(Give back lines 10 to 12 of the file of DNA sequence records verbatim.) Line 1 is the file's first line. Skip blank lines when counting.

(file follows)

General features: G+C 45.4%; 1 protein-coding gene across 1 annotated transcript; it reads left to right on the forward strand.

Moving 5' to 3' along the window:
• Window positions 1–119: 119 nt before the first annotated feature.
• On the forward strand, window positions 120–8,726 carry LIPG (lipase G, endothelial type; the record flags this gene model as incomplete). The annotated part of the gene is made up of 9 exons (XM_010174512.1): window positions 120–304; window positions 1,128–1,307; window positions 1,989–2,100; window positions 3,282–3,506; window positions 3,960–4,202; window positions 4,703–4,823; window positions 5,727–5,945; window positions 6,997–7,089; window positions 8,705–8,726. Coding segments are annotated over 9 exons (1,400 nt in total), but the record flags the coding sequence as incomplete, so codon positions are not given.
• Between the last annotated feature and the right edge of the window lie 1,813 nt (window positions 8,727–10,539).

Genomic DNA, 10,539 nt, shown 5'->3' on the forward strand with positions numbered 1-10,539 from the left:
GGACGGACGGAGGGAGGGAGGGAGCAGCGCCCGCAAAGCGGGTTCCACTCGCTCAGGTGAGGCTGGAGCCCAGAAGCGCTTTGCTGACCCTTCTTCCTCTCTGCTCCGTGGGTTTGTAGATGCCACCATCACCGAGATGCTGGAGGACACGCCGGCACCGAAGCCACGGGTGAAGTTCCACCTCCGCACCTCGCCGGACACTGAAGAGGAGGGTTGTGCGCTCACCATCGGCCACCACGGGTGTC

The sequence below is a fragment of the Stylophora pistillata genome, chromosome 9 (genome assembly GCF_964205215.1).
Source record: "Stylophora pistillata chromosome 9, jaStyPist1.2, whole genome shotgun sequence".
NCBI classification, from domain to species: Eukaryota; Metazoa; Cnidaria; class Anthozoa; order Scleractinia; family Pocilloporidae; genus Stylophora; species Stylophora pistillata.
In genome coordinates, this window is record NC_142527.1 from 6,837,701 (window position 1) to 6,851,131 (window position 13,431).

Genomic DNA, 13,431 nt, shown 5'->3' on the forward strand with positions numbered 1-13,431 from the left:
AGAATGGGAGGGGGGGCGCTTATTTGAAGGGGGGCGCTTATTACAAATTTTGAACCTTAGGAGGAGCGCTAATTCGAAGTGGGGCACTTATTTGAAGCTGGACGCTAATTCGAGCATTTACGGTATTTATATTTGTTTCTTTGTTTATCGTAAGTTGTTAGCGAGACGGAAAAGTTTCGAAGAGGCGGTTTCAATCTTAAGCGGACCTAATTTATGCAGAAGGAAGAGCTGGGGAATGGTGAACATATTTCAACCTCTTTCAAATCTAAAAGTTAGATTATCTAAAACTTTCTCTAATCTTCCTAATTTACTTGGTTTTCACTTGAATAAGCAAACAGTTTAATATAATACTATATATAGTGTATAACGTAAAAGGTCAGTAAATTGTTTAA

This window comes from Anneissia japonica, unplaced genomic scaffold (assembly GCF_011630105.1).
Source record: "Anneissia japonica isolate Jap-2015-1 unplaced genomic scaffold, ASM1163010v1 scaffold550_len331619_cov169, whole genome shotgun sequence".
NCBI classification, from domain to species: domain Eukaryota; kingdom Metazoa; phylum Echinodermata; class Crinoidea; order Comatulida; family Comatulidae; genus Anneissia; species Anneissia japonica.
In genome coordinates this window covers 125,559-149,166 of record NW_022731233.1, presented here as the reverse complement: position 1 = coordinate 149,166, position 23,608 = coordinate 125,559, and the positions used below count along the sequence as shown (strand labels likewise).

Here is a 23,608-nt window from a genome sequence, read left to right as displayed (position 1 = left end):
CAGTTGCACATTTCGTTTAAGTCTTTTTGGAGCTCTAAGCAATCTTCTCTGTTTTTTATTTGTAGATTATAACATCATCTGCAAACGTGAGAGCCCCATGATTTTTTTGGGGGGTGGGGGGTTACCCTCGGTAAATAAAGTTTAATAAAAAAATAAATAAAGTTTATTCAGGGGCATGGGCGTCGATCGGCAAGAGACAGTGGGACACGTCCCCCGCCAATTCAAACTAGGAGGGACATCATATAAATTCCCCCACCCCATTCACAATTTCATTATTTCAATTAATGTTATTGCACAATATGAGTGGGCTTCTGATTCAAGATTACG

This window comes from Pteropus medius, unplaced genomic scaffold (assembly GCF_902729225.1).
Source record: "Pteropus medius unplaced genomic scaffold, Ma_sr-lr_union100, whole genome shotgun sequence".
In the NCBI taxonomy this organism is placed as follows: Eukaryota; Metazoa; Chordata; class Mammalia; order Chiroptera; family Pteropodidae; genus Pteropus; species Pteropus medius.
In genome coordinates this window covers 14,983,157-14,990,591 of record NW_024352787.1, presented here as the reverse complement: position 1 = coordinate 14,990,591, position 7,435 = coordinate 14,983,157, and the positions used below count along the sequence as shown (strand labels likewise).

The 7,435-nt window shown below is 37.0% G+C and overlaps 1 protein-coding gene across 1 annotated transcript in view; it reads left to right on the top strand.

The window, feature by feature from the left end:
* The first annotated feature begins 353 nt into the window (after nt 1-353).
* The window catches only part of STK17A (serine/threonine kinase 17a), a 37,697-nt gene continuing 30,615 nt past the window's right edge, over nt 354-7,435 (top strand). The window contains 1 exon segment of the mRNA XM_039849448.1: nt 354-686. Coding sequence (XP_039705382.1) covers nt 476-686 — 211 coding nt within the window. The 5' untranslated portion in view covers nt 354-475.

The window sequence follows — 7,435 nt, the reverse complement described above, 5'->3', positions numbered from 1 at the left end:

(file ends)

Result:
NCBI classification, from domain to species: Eukaryota; Metazoa; Cnidaria; class Anthozoa; order Scleractinia; family Pocilloporidae; genus Stylophora; species Stylophora pistillata.
In genome coordinates, this window is record NC_142527.1 from 6,837,701 (window position 1) to 6,851,131 (window position 13,431).

Genomic DNA, 13,431 nt, shown 5'->3' on the forward strand with positions numbered 1-13,431 from the left: